In his presentation on the role of fishing community institutions in conserving marine living resources, V. Vivekanadan of the South Indian Federation of Fishermen Societies (SIFFS) drew attention to several traditional systems and institutions such as the kadakodi system of northern Kerala, and the federated structure of governance of the pattanavars of Tamil Nadu and Andhra Pradesh.

These communities have, over time, put in place rules to regulate fishing activities and reduce conflicts. In recent years, several new institutional forms have emerged such as the boatowner’s associations in Tamil Nadu and Maharashtra, trade unions, co-operatives, women’s self-help groups, and federations and trade associations.

Vivekanandan said that a co-management approach would do well to adopt local traditional structures that are already embedded with social capital. In the absence of a level playing field among the various stakeholders, there is need for caution in propagating co-management, it was pointed out.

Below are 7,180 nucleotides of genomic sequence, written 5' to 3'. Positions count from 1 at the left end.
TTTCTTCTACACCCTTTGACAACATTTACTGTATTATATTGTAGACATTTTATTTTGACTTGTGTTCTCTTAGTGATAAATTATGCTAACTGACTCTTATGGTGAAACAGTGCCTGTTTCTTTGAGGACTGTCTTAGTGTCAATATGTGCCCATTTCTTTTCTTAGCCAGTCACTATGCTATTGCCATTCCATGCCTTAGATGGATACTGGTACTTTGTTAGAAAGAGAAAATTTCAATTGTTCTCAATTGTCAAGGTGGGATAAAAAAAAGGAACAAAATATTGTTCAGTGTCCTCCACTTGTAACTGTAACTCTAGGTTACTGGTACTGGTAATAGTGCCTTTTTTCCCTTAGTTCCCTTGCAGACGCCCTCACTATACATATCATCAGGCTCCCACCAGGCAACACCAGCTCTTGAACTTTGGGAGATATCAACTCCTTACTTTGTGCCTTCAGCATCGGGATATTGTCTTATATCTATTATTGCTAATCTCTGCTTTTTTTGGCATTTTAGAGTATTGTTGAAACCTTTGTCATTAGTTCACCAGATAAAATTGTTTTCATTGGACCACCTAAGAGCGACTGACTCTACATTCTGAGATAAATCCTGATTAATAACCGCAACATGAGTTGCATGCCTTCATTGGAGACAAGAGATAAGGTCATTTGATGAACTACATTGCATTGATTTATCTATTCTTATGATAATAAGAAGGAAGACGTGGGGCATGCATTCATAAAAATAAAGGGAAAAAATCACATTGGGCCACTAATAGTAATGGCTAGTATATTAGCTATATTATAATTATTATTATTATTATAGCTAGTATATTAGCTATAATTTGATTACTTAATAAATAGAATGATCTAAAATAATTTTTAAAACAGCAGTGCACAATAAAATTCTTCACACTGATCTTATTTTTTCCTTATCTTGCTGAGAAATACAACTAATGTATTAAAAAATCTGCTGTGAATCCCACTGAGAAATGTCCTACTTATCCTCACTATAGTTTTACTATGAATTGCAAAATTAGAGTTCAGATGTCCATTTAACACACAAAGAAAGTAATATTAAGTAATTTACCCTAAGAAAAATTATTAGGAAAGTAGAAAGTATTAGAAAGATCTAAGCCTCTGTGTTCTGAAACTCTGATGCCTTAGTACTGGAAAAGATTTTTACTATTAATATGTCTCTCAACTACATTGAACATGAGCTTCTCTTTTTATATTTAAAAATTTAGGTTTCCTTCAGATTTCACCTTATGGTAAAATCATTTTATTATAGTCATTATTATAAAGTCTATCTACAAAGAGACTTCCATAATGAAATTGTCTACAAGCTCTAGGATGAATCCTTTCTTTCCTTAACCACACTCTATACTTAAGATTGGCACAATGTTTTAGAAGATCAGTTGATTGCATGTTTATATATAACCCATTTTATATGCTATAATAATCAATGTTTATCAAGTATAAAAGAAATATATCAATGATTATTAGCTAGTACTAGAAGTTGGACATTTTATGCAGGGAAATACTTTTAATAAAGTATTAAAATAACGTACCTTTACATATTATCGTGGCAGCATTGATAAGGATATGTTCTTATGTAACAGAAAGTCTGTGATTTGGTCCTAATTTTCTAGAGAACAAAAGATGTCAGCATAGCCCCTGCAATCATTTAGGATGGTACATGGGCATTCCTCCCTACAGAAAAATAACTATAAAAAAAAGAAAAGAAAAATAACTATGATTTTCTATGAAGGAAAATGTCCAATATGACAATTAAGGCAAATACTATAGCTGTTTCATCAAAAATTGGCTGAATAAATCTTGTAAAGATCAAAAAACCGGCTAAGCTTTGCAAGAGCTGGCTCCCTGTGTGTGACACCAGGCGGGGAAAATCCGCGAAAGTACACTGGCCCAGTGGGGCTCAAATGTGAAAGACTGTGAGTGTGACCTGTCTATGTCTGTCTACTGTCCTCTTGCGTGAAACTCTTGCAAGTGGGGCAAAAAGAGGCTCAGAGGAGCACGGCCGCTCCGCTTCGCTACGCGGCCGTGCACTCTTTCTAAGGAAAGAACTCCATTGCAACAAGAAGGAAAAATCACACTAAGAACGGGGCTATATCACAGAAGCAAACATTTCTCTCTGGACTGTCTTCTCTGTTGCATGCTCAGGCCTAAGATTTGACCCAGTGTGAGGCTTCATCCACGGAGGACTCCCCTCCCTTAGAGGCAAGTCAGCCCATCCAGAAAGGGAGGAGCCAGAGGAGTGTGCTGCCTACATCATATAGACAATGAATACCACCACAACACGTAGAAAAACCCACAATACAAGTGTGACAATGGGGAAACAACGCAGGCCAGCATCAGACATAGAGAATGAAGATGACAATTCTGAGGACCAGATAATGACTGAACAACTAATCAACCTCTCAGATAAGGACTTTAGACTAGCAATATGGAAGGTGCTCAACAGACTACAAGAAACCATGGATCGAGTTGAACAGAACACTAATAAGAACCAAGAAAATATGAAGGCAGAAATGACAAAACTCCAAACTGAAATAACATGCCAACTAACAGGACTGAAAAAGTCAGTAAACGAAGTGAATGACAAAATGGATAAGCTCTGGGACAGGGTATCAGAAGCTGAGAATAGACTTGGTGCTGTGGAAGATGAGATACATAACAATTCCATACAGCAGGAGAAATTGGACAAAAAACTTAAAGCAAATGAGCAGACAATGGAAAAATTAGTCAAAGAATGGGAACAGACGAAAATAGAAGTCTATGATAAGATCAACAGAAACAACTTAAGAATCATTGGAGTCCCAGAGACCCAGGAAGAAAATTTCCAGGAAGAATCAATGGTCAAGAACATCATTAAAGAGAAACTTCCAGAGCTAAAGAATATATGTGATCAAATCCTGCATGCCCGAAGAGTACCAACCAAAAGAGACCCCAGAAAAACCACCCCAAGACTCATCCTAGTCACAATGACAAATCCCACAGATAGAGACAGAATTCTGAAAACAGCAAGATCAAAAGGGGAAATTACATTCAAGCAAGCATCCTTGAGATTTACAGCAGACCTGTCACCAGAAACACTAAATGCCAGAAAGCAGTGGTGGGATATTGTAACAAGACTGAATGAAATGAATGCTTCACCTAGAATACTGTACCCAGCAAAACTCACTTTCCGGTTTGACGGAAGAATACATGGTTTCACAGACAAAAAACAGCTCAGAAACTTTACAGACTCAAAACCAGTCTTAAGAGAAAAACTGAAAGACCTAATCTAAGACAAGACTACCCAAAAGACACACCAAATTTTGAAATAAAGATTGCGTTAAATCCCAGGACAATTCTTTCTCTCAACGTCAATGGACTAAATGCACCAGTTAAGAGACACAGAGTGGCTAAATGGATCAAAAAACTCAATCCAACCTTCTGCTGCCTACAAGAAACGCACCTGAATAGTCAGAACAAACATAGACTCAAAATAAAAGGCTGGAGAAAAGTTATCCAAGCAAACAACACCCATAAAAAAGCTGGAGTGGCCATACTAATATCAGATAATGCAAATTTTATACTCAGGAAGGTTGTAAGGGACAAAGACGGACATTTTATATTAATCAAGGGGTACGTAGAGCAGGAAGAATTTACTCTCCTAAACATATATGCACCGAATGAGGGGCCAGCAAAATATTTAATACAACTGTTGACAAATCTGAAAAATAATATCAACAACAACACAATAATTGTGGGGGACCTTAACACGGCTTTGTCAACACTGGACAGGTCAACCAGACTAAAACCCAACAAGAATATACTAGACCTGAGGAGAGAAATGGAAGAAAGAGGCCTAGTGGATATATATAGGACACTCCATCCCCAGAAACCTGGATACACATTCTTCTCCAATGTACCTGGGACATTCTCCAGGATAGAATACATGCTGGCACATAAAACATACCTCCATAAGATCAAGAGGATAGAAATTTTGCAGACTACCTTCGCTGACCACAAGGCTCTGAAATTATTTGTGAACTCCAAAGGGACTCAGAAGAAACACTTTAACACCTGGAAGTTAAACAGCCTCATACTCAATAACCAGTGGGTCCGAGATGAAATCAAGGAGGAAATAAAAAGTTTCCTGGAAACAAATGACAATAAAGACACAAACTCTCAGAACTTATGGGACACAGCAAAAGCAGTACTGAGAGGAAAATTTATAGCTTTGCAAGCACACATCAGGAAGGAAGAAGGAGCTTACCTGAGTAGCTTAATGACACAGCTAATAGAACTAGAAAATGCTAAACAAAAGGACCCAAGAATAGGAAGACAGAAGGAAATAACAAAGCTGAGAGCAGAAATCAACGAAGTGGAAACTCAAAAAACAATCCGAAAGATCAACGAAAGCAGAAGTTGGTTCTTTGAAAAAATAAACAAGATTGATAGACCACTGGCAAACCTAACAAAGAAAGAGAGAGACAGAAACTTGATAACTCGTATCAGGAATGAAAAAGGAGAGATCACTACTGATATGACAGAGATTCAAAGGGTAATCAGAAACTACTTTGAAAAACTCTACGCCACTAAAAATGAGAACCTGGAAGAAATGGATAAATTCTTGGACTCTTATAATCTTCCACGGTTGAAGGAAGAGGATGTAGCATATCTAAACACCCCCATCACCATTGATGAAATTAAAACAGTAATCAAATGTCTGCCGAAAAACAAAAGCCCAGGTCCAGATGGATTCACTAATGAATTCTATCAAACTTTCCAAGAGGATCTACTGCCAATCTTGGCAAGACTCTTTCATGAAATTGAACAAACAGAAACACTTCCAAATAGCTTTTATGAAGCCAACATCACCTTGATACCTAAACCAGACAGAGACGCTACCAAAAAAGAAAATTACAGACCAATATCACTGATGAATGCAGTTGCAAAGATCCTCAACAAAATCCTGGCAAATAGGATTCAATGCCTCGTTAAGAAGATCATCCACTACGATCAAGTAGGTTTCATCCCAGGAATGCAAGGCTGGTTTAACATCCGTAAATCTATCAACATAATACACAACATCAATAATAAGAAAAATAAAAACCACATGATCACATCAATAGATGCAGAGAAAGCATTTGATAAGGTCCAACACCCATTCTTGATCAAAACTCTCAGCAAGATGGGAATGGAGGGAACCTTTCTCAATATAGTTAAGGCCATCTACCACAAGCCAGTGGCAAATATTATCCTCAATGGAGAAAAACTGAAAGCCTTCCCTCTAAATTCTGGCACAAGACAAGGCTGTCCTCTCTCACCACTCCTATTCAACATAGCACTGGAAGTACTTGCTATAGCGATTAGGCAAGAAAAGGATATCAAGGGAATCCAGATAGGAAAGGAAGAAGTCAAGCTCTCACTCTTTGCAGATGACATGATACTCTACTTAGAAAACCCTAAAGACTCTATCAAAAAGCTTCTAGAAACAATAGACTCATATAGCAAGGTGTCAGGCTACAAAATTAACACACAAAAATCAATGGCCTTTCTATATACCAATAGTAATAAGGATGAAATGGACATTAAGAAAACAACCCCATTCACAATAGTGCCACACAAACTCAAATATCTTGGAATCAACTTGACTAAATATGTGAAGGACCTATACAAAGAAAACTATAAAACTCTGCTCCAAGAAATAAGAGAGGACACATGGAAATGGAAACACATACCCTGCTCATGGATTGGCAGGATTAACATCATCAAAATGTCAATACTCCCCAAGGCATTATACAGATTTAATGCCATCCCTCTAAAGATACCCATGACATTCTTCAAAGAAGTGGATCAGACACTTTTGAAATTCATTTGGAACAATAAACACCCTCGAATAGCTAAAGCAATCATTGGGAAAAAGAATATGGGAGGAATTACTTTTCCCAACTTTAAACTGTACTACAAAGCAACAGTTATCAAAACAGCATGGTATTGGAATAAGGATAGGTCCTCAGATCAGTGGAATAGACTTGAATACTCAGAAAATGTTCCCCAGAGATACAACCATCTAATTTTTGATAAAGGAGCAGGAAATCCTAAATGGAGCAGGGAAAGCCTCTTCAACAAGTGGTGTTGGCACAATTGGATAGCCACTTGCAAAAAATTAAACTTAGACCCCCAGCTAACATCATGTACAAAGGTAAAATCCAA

The group discussions at the workshop focused on the benefits from marine and coastal protected areas, and how they could be enhanced. All the group presentations highlighted that while some form of protection is needed for coastal and marine resources, on the whole, marine and coastal protected areas have had few beneficial impacts, particularly for local communities. All the presentations highlighted the need for community participation, good governance, transparency, accountability, and reliable data. It was suggested that traditional knowledge systems should be integrated with conventional science for PA management, and there is need to regulate non-fishery activities and threats that pose a danger to biodiversity.